U.S. stock indexes closed further in record territory Wednesday, with the Dow Jones Industrial Average extending its gains to a fourth straight day.
The move higher for equities comes as strong second-quarter corporate earnings offset doubts about the pace of economic recovery, even with the coronavirus delta variant limiting consumer and business activity in some countries.
What did major stock index do?
The Dow Jones Industrial Average
rose 39.24 points, or 0.1%, to end at 35,405.50, supported by gains in financials Goldman Sachs Group Inc.
American Express Co.
and JPMorgan Chase & Co
The S&P 500 index
added 9.96 points, or 0.2%, finishing at a record 4,496.19, after establishing a fresh intraday record at 4,501.71 and boosted by a 1.2% rise in financials
The Nasdaq Composite Index
climbed 22.06 points, or 0.2%, closing at a record 15,041.86, after establishing an intraday all-time high at 15,059.43.
What drove markets?
Investors pushed equities higher Wednesday, with the S&P 500 index putting in its 51th all-time high of 2021 and the Nasdaq Composite booking its 30th record close of the year.
“There’s all kinds of cash all over the place, and people are looking for places to put cash to work,” said Mike Mullaney, director of global markets research at Boston Partners, in a phone interview.
Recently, there’s been renewed buying in shares of big U.S. technology giants, or “safety stocks” that helped propel equities higher after the spring 2020 restrictions took hold, he said.
Mullaney attributed the popularity of tech stocks to the climb in COVID infections and hospitalizations due largely to the coronavirus delta variant, but also to “tapering potentially on the horizon,” as investors have grown a bit more defensive.
But for now, ample liquidity provided by the Federal Reserve and by lawmakers in Washington in the form of fiscal support remains in focus.
“For sure, the liquidity from Congress and the Federal Reserve has been unprecedented,” said Joe Quinlan, head of CIO market strategy for Merrill and Bank of America Private Bank. “But it’s done its job.”
Quinlan argues that the private sector remains ready to step forward and drive economic growth when the Fed decides to cut back its support, including by reducing its large-scale asset purchases. “There’s going to be handoff,” he told MarketWatch. “I’m not worried about tapering.”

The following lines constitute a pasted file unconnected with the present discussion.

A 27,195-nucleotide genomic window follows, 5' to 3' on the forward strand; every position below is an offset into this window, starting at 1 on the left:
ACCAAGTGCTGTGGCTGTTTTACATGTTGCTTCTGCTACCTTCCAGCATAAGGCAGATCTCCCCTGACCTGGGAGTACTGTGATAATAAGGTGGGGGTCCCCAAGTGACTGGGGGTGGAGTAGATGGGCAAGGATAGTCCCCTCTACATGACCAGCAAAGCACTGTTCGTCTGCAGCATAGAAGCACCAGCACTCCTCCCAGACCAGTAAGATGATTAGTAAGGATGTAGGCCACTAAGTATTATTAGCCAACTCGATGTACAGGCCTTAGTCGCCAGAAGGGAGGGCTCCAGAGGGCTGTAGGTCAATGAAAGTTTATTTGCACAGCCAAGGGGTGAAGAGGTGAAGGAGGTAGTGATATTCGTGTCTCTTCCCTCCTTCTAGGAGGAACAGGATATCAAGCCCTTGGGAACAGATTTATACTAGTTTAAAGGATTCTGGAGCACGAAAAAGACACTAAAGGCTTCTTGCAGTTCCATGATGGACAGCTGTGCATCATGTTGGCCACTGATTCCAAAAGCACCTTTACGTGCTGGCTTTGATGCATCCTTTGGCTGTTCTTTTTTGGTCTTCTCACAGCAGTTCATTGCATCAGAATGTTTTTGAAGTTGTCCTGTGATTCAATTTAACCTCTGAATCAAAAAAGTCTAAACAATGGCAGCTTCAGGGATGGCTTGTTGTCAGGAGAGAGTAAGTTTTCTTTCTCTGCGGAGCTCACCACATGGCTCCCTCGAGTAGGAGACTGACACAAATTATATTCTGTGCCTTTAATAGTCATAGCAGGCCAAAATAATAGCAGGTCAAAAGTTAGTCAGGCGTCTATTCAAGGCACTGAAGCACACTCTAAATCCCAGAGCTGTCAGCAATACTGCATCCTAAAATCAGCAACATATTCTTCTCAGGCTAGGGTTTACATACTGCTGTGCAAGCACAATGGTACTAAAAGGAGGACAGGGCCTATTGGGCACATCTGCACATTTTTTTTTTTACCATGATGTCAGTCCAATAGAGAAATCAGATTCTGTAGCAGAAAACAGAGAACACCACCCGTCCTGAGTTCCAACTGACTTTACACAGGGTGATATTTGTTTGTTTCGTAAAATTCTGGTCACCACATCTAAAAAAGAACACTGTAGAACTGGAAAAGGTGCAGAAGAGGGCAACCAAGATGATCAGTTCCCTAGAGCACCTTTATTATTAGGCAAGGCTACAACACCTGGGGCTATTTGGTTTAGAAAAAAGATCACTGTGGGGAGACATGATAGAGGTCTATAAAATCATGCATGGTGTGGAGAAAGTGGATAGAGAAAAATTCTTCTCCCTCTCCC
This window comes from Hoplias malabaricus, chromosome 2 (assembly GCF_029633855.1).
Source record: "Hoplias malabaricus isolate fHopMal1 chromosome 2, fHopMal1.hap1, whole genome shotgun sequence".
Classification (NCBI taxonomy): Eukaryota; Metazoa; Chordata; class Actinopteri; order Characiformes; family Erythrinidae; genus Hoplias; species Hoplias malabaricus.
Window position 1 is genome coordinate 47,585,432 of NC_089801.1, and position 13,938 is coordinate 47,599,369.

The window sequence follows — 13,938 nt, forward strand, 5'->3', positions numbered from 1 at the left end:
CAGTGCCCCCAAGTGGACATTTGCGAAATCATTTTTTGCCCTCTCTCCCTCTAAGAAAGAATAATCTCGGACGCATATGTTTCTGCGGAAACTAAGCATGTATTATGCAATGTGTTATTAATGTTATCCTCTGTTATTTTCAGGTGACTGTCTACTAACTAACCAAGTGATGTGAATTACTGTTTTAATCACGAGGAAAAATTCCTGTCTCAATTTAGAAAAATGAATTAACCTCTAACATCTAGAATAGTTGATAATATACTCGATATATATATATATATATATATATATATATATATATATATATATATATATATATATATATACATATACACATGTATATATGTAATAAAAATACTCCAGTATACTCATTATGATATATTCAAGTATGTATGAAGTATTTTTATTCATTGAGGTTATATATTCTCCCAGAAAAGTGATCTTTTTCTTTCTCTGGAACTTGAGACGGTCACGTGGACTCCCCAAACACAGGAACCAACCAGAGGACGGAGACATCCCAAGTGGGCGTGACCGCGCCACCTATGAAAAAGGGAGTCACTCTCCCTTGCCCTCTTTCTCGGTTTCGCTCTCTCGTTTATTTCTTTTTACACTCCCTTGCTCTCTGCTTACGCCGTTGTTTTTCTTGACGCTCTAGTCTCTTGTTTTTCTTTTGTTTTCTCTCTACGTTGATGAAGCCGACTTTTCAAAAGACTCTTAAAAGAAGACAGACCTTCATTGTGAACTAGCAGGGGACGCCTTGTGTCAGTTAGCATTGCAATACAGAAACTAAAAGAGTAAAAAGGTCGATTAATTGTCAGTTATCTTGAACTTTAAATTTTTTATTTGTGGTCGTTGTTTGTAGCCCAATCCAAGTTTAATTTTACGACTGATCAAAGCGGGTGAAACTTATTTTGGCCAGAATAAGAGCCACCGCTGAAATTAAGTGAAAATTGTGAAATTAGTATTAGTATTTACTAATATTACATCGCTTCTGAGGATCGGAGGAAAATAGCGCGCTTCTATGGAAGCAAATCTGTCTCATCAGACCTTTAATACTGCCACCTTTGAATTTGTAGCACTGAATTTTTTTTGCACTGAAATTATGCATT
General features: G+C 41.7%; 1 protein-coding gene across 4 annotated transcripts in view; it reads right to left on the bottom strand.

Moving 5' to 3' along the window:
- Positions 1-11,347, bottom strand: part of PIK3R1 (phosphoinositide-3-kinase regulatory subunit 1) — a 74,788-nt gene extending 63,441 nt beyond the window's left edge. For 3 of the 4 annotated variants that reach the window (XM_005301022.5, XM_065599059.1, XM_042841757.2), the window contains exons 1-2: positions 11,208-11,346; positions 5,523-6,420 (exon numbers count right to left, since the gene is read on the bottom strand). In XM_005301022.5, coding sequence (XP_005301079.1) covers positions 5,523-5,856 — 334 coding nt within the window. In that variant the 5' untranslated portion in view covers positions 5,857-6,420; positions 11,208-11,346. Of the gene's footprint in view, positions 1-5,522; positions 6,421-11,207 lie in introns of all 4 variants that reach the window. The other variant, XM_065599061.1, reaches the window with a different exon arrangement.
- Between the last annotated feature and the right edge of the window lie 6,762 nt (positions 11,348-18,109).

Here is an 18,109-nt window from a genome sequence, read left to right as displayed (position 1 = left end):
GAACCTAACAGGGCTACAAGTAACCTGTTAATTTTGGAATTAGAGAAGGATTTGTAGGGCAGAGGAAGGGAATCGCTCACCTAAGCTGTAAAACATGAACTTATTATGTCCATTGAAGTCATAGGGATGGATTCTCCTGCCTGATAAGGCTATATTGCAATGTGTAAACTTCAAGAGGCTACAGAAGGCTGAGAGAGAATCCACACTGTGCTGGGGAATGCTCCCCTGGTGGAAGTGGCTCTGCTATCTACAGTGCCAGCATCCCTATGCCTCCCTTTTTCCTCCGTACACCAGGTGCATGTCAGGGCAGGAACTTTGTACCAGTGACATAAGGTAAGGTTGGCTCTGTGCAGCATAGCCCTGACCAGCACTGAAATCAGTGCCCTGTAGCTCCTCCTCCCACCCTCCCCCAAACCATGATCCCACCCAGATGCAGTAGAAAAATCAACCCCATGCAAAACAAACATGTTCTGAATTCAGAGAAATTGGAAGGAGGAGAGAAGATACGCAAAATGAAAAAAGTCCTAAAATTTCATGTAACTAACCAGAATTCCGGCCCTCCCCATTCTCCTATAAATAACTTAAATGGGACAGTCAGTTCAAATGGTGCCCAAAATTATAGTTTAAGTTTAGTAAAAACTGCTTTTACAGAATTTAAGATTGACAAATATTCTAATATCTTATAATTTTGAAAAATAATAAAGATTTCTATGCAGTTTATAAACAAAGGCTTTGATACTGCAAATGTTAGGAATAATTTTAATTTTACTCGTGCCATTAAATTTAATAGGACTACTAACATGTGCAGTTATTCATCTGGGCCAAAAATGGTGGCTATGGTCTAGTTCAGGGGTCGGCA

The deluge of buybacks in the financial sector this year also suggests a feeling of resilience among top banking CEOs, with share repurchase volumes now overtaking the tech sector.
Recent activity in Washington also points to future fiscal support for the economy. House Democrats approved a $3.5 trillion budget resolution late Tuesday and advanced the $1 trillion bipartisan infrastructure bill.
The fiscal influx would come as strong second-quarter results from American corporations already have helped to buoy stock-market optimism. Of the S&P 500 index companies that have reported second-quarter results, through last Friday, nearly 90% of them delivered results above expectations, marking the highest such tally on record, dating back to 1994, according to data compiled by Refinitiv.
“Let’s face it second-quarter earnings are on the books and they are spectacular,” Karyn Cavanaugh, chief investment officer at Carolinas Wealth Management, told MarketWatch in an interview. “I think the bias is to the upside and I think we are going to continue to grind higher,” the CIO said.
Looking ahead, Fed Chairman Jerome Powell may give some clues as the timing of any tapering of its bond purchases on Friday at the annual Jackson Hole central bankers symposium, held online for the second year in a row.
“All eyes are on the Fed,” Quinlan said, adding that while Powell might hint on Friday about talk of tapering, that’s different than immediately tightening financial conditions. “There’s still a lot of liquidity looking for a place to go. And the first stop is U.S. equities.”
In COVID news, Johnson & Johnson
released interim clinical data that indicates Americans who have received its single dose COVID-19 vaccine should get a second dose. The company said that two studies examining people who had received its shot found that a second dose boosted antibody levels. The studies haven’t yet been published in a medical journal.
Which companies were in focus?
shares plunged 17.6% Wednesday after the department store reported quarterly sales that were down 6% from fiscal 2019.
Shares of Western Digital Corp.
rose 7.8% Wednesday after talks of a more than $20 billion merger deal with Japan’s Kioxia Holdings Corp were reported by the Wall Street Journal, citing people familiar with the matter.
Cassava Sciences Inc. SAVA responded Wednesday to allegations posted overnight regarding the “accuracy and integrity” of trial data for its treatment of Alzheimer’s disease, saying it believed the claims are “false and misleading.” Its stock plunged 31.4%.
ICON Technologies Inc., which uses jumbo-sized 3-D printers to build homes, said Wednesday it closed a $207 million series B round of investment led by Norwest Venture Partners, which is backed by Wells Fargo & Co. WFC.
How did other markets fare?
The benchmark 10-year Treasury note
was at 1.342%, compared with 1.289% on Tuesday.
In Europe, London’s FTSE 100
closed 0.3% higher as the pan-European Stoxx 600
ended virtually unchanged, up 0.01%. France’s CAC 40
finished 0.2% higher and Frankfurt’s DAX
Crude-oil prices ended higher, with U.S. benchmark oil
West Texas Intermediate on the New York Mercantile Exchange up 1.2% to settle at $68.36 a barrel.
Gold futures settled lower Wednesday, with December gold
down 1% to settle at $1,791 an ounce after ending above the $1,800 mark Tuesday.
Jack Denton contributed reporting